Nepalese team first to dominate K2, 2nd highest peak in the world, in winter | Nepal News


A team of Nepalese mountaineers made history by climbing the world’s second highest peak – Pakistan’s K2 – during the winter season, a local Alpine club official said. On the same afternoon, a Spanish mountaineer fell and died lower in the perilous mountain.

Pakistan Alpine Club secretary Karrar Haideri said 10 Nepalese Sherpas reached the summit around 5 p.m. (12 p.m. GMT) on Saturday.

“It has never been done by anyone before in winter,” Haideri said.

At 8,611 meters (28,251 feet), K2 is the most important peak on the Pakistani side of the Himalayan range and the second tallest in the world after Mount Everest.

“WE DID IT,” tweeted Seven Summit Treks, a trekking company leading one of the expeditions.

“Nepalese climbers finally reached the summit of Mt K2 this afternoon at 5:00 p.m. local time,” the group said.

But the success was overshadowed by the death of a Spanish mountaineer, Sergi Mingote, further down the mountain.

Spanish Prime Minister Pedro Sanchez described him as a “great sportsman” on Twitter, writing: “He wanted to continue making history … and a tragic accident ended his life.”

The Pakistan Alpine Club said in a statement that the climber fell while descending to base camp shortly before 4 p.m.

Secretary Haideri added that the club was helping coordinate the evacuation of the body, but weather conditions were expected to be bad overnight, it would be on Sunday morning.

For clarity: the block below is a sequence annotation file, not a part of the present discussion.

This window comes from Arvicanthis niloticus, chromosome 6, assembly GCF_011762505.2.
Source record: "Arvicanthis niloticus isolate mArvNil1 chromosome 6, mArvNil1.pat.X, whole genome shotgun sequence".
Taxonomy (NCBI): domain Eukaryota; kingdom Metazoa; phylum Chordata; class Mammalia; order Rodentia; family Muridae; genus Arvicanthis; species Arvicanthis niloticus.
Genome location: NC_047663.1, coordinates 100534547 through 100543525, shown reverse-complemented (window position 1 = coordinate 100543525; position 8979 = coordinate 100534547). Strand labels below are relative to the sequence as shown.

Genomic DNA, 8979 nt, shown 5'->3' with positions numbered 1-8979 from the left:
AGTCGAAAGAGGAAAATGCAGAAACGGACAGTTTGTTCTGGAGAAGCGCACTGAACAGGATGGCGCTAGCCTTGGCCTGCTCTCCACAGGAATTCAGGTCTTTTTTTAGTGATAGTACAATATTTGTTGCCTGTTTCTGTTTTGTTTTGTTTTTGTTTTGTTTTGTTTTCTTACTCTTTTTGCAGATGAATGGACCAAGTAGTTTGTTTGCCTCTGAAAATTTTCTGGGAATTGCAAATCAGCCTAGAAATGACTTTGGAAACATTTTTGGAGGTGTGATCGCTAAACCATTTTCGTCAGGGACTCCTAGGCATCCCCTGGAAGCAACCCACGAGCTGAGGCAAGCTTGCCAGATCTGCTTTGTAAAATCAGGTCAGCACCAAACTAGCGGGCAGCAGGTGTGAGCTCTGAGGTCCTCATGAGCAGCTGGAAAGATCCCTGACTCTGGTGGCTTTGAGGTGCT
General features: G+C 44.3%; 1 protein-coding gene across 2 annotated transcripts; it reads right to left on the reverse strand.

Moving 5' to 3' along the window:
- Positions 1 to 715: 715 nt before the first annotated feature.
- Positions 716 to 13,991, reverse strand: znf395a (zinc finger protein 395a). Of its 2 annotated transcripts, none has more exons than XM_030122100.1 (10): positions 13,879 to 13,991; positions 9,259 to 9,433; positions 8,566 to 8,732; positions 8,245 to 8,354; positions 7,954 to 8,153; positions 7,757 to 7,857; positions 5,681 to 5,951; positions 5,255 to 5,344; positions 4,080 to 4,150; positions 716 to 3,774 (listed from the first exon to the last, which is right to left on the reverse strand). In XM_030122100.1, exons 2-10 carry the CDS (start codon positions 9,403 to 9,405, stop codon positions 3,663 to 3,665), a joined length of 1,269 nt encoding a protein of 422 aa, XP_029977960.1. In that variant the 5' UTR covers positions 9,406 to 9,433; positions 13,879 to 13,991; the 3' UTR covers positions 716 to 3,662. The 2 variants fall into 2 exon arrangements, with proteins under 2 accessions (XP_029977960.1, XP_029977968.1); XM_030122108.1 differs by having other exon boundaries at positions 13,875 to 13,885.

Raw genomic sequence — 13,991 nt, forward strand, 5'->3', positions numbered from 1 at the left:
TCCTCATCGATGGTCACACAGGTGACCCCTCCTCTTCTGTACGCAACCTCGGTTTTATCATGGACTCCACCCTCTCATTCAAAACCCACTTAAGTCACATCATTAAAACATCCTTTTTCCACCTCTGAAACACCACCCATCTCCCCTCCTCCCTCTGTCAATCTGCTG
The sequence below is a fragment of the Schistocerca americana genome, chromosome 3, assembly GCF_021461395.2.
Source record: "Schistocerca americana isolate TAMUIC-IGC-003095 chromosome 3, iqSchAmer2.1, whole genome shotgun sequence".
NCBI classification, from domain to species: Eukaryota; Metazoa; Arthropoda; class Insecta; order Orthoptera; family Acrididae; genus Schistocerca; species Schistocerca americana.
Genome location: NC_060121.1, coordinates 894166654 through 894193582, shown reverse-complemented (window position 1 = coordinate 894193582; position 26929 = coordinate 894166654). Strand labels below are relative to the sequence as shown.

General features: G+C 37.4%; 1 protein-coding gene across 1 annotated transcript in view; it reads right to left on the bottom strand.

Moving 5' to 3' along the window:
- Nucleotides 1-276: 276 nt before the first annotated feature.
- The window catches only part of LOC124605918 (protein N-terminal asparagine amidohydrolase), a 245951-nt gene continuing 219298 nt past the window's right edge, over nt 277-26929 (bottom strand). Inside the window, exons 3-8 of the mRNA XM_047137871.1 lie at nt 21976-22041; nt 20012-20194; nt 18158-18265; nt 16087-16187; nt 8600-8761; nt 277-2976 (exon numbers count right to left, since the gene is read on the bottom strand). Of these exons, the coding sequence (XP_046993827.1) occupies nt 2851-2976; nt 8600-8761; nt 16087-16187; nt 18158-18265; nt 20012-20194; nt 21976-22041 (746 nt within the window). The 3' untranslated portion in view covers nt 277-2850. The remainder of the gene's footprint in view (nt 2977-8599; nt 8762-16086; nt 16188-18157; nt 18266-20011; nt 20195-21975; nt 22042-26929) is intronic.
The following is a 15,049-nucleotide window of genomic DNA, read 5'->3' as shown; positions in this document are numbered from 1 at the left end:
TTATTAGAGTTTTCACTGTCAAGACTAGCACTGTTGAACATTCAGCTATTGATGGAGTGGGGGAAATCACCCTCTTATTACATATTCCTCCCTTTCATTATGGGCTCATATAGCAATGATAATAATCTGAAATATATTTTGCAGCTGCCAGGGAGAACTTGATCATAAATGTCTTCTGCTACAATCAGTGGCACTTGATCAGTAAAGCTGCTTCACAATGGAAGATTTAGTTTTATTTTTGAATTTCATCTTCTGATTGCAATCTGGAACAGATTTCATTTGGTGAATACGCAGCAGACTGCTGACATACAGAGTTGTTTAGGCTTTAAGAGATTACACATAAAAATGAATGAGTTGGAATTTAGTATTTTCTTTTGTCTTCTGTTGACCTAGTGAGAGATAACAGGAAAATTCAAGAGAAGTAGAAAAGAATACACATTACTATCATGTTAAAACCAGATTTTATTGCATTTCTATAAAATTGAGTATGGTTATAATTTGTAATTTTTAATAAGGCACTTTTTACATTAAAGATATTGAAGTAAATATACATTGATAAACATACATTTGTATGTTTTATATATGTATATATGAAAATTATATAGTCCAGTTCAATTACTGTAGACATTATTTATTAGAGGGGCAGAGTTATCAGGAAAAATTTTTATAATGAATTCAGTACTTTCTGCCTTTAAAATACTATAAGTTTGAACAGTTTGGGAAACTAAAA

‘Wild mountain’

The summit is known as the ‘Wild Mountain’ for the harsh conditions there, where winds can blow to over 200 km per hour (125 miles per hour) and temperatures can drop to minus 60 degrees Celsius. (minus 76 degrees Fahrenheit).

Haideri said four international climbing teams arrived about a month ago to try and climb K2 – the last peak above 8,000 meters in the world not to be climbed in winter.

The group of 10 Nepalese have so far been the only successful team, he added.

Haideri revealed that the climbers, who called themselves Sherpas, had previously been split between different teams but have formed a new group to claim the feat on behalf of Nepal.

Since the first attempt in 1988, only a handful of winter expeditions have been attempted on the summit of the Karakoram Range, along the Chinese border that leads to the Himalayas.

Haideri said no climber had reached more than 7,750 meters (25,426.5 feet), until Saturday, when favorable weather conditions allowed the climbers to progress.

According to the Alpine Club, an unprecedented number of climbers, totaling 48 members, converged on the mountain this winter – more than all previous winter expeditions combined.

‘Recognition We Deserve’

The news sparked joy across Nepal, long used to seeing foreign climbers break records.

“For decades the Nepalese have helped foreigners reach the heights of the Himalayas, but we haven’t gotten the recognition we deserve,” said famous Nepalese mountaineer Kami Rita Sherpa, who has climbed 24 times. ‘Everest a record.

“The spotlight has always been on foreign climbers. It’s wonderful that today, in K2, 10 Nepalese have made history and shown our courage and strength.

Nepalese guides, usually ethnic Sherpas from the valleys around Everest, are considered the backbone of the Himalayan rock climbing industry for taking enormous risks in transporting gear and food. , mending ropes and repairing ladders.

“The Sherpas are the best climbers in the world, and it’s a proud moment for us. But reaching the top is only the first half. We now hope that they can all come back down safely, ”warned Ang Tshering Sherpa, former president of the Nepal Mountaineering Association.



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